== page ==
Part of the Listen to This Audio Guide
Brahms in 1853, at the age of twenty.
Widely played, not quite universally loved, charged with hidden passions, Johannes Brahms stands as a symbol of how much we lose when we turn composers into marble statues. There are museums dedicated to him in Hamburg, his birthplace; in Mürzzuschlag, Austria, where he wrote the Fourth Symphony; in Pörtschach, where he wrote the Second; and in Gmunden, another favorite holiday spot. The Brahms Institut in Lübeck has the most extensive online archive, including pictures, letters, concert programs, and first and early editions of Brahms's entire published output. A major presentation of digitized manuscripts is planned for the fall of 2010. Yet few latter-day composers are trickier or more elusive when it comes to the question of musical meaning. I chose to end this book with Brahms because I have always responded to his work with an intensity that I have never fully understood. When I listen to music purely for pleasure, with no assignments pending, I often turn to this master of the double-edged chord.
The beginning of the Second Symphony, with its rumble of "black wings" in the trombones:
Charles Mackerras conducting the Scottish Chamber Orchestra; Telarc 80522.
The beginning of the vocal quartet "Why Is Light Given to One Who Is in Misery?":
Marcus Creed conducting the RIAS Chamber Chorus; Harmonia Mundi 501591.
Wilhelm Furtwängler conducts the entire first movement of the Second, in a remarkable 1945 performance (the "springtime" motif enters at 4:26 of the second part):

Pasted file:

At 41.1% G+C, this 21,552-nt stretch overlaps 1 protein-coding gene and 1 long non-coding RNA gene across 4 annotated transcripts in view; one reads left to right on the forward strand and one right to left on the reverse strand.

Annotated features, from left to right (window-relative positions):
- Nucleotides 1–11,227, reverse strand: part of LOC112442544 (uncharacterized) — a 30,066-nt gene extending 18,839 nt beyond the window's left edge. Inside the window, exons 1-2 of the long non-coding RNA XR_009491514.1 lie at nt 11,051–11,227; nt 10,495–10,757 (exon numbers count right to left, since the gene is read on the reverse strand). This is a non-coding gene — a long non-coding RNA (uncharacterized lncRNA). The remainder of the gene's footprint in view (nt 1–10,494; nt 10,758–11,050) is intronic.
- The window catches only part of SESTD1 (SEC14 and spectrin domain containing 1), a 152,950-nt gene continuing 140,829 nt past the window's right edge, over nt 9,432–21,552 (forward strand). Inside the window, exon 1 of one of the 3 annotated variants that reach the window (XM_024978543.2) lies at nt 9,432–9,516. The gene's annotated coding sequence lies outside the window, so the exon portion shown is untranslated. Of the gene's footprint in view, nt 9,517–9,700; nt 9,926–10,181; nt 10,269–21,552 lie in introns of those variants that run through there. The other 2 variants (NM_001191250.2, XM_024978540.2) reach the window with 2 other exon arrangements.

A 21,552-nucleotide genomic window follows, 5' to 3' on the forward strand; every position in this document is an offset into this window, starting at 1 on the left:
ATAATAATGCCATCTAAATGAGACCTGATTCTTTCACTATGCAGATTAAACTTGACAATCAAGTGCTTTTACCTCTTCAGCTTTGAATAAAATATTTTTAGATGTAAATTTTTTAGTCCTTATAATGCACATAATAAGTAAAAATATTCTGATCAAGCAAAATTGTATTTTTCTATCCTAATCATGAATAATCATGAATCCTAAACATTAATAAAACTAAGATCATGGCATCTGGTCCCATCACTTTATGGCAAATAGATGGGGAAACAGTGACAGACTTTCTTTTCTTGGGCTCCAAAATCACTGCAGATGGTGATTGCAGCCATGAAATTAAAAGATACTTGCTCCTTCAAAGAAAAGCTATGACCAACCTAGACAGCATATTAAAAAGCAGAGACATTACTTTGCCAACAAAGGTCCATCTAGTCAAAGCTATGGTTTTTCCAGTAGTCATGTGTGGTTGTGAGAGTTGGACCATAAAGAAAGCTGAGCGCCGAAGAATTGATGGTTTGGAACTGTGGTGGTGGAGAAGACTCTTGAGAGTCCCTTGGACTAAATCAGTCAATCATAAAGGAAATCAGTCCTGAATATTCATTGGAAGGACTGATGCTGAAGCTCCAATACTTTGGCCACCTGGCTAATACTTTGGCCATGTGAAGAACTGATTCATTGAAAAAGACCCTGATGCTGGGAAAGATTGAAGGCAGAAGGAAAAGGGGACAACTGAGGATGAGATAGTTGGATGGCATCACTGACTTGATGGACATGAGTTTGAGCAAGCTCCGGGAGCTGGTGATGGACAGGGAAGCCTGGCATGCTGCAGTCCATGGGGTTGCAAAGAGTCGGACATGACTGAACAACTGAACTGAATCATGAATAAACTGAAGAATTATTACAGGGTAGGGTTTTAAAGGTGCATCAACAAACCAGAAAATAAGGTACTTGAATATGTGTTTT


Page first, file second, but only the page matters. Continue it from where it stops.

The house where Brahms was born, in the Gängeviertel, which, by the time this photograph was taken, had become a slum:
From the Andante of the First Piano Sonata:
Sviatoslav Richter, piano; Philips 438477 (out of print).
Schubert's "Der Leiermann," for comparison:
The opening of the First Piano Concerto, with its intimations of Robert Schumann's plunge into the icy waters of the Rhine:
Clifford Curzon, piano, with Georg Szell conducting the London Symphony; Decca 417641.
A demonstration of the opening chord at the piano:
Here's a youthful account of the entire first movement, with Kirill Gerstein at the piano and Gustavo Dudamel conducting the Simón Bolívar Youth Orchestra. After the initial colossal D, you can hear the successive notes of the "lamento" motif at 0:47 (C-sharp), 1:09 (C-natural), 1:13 (B-natural), 1:16 (B-flat, briefly), and 1:17 (A).
The opening movements of A German Requiem, "Blessed Are They That Mourn" and "All Flesh Is As Grass," with Claudio Abbado conducting the Berlin Philharmonic and Swedish Radio Chorus at the Vienna Musikverein (on DVD):
Klemperer conducts the opening of the First Symphony:
Brahms in Gypsy mode — the finale of the Piano Quartet in G Minor:
Gidon Kremer, Yuri Bashmet, Mischa Maisky, and Martha Argerich; DG 463 700-2.
Falstaff counts off the chimes of midnight in Verdi's Falstaff, a paragon of late style:
Tito Gobbi, with Herbert von Karajan conducting the Philharmonia Orchestra; EMI 67162.
The seemingly humdrum opening of the Fourth Symphony, followed by the "abyss" at the beginning of the recapitulation:
Charles Mackerras conducting the Scottish Chamber Orchestra; Telarc 80465.
The chaconne chorus "Meine Tage in den Leiden," from Bach's Cantata No. 150, with a bass line that helped to inspire the finale of Brahms's Fourth:
John Eliot Gardiner conducting the Monteverdi Choir and English Baroque Soloists; Soli Deo Gloria 131.
The great Carlos Kleiber leads the entire final movement: